No quick fixes
Fam Pract Manag. 2003 Apr;10(4):20.
To the Editor:
As doctors, one of our greatest faults is adapting to our profession’s problems instead of addressing their causes. In essence, we’re treating the symptoms and not the disease. Dr. Jodie Escobedo delegated reviewing and OK’ing prescription refill requests to her staff because it was requiring more than an hour of her time [“Rethinking Refills,” October 2002, page 55]. Physicians didn’t have this problem 10 or 20 years ago. Why now?
More people do take prescription medications these days, but insurance companies are discouraging it by raising co-pays and requiring preauthorizations. We’ve also seen an increase in paperwork intended to improve care, lower costs and reduce liability risk. But at what price?
We can’t do our paperwork between 9 a.m. and 5 p.m. because now we have to see more patients to cover the additional overhead. As a result, we have to hire more help to delegate the refills and authorizations and also to verify eligibility and benefits, make referrals, and bill and collect from the insurers. I could just pack in more patients, but I can’t possibly make up the difference.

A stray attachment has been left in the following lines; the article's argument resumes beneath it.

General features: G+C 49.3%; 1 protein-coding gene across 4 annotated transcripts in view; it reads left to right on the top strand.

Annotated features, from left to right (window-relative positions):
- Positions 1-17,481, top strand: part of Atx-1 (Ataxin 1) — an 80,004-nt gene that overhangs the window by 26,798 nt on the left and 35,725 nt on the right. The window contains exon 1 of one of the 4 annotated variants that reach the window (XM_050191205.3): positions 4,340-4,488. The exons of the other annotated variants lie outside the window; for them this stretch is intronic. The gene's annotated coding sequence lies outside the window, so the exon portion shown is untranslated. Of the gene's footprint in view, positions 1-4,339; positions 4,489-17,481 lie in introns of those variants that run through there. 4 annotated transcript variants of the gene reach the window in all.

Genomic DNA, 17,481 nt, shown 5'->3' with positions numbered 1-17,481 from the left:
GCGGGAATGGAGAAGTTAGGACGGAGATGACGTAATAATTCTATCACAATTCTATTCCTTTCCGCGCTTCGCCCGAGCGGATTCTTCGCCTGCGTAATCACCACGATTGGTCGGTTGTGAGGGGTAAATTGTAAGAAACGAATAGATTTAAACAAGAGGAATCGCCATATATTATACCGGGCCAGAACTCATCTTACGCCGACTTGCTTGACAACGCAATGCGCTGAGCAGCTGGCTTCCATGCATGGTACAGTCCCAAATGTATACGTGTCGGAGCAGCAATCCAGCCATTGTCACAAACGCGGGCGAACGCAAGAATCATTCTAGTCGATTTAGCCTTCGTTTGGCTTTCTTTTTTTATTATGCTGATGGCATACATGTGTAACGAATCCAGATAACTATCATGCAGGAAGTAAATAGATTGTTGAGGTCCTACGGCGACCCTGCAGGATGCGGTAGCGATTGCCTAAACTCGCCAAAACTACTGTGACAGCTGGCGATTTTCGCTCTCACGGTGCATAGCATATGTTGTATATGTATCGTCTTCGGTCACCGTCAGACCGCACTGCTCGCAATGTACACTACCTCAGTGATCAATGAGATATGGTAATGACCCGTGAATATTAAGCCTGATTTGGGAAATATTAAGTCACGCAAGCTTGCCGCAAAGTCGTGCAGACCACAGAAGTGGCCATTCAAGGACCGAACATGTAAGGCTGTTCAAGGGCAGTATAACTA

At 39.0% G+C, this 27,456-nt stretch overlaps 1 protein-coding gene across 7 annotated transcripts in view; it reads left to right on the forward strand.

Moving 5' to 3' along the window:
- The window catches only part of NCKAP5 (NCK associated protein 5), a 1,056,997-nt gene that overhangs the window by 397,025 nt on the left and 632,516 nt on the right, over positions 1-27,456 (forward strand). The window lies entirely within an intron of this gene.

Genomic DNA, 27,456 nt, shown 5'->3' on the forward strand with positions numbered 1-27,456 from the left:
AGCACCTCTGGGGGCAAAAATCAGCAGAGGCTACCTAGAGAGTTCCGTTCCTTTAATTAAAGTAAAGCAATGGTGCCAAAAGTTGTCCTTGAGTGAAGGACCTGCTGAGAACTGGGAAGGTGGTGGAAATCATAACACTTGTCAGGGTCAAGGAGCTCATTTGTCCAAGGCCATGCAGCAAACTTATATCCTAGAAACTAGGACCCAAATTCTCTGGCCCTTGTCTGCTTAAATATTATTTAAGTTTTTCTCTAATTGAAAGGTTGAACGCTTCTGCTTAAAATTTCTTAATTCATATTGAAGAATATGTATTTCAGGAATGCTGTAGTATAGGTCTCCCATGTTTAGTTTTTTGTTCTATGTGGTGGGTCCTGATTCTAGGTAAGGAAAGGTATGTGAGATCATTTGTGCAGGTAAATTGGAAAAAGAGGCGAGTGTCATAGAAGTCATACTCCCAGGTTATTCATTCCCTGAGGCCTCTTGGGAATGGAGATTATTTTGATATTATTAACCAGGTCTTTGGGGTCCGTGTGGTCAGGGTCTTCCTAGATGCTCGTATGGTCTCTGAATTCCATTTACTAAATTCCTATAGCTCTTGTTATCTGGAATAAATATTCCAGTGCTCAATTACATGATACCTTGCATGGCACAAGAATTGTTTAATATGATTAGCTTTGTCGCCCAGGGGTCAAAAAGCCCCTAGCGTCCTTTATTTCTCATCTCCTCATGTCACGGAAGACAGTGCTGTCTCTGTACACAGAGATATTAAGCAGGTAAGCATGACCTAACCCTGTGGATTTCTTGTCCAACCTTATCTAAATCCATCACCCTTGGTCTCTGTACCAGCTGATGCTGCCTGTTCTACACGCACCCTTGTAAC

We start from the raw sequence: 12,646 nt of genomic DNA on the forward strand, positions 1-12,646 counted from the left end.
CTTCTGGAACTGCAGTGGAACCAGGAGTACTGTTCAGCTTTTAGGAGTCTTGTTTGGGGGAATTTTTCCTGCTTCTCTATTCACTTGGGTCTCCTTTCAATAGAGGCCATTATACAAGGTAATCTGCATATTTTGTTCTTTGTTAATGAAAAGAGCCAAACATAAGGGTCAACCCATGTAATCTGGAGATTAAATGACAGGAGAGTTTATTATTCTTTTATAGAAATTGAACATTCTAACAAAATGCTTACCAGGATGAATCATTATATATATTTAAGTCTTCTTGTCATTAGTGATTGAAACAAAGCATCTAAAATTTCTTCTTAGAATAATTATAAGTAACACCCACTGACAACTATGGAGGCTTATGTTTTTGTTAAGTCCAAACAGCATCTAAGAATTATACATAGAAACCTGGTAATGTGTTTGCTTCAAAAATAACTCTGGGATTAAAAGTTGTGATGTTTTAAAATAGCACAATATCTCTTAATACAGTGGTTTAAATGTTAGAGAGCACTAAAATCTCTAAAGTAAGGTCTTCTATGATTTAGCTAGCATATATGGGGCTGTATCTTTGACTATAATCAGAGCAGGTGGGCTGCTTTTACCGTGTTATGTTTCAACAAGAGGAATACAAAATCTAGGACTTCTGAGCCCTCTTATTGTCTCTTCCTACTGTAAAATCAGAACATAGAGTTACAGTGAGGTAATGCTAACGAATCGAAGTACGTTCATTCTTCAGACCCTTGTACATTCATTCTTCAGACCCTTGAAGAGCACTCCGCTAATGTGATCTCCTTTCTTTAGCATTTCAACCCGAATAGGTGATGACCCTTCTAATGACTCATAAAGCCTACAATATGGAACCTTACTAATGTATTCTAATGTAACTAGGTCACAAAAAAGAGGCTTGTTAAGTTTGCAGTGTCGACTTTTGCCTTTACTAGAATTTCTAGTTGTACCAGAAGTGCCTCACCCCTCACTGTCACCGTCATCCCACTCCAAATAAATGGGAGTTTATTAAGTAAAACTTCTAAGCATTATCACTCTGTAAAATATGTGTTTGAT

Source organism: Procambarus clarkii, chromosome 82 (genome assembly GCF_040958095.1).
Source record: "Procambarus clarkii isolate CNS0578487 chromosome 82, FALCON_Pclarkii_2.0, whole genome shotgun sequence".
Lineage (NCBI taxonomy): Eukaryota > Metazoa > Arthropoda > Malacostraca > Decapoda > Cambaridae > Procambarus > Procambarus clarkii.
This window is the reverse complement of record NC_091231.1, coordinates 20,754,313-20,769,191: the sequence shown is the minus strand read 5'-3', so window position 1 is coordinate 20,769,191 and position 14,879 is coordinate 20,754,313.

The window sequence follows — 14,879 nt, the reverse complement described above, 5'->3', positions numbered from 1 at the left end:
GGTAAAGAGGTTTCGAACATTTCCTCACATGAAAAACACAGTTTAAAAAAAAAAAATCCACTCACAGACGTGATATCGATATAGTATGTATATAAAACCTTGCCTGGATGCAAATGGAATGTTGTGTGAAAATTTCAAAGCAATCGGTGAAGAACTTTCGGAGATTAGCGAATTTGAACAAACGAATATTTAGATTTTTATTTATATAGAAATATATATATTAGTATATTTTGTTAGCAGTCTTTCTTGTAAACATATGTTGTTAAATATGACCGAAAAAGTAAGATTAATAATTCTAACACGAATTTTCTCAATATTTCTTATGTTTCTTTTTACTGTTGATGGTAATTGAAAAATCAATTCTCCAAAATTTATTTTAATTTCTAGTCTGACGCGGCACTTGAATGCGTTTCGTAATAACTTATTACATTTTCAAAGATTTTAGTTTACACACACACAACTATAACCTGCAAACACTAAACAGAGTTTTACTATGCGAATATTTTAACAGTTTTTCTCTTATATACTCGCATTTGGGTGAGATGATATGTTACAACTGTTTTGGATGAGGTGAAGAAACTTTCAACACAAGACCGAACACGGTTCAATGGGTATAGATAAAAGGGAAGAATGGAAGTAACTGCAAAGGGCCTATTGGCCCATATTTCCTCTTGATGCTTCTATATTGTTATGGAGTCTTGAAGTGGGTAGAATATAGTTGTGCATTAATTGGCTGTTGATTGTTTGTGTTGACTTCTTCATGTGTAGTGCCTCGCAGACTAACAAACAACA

Let’s flash to the not-too-distant future: “Mrs. Smith, the nurse will see you now. Oh, Dr. Jones? He went bankrupt and sold his practice to the nurse practitioner.” Think that’s too farfetched? Just sit back and watch. Oh, yeah. I forgot. We’re doing that already.
WE WANT TO HEAR FROM YOU
Send your comments to firstname.lastname@example.org. Submission of a letter will be construed as granting AAFP permission to publish the letter in any of its publications in any form. We cannot respond to all letters we receive. Those chosen for publication will be edited for length and style.
Copyright © 2003 by the American Academy of Family Physicians.
This content is owned by the AAFP. A person viewing it online may make one printout of the material and may use that printout only for his or her personal, non-commercial reference. This material may not otherwise be downloaded, copied, printed, stored, transmitted or reproduced in any medium, whether now known or later invented, except as authorized in writing by the AAFP. Contact email@example.com for copyright questions and/or permission requests.
Want to use this article elsewhere? Get Permissions
More in FPM
Related Topic Searches
MOST RECENT ISSUE
Access the latest issue
of FPM journal
This supplement provides answers to frequently asked questions to help physicians successfully participate in and navigate the QPP.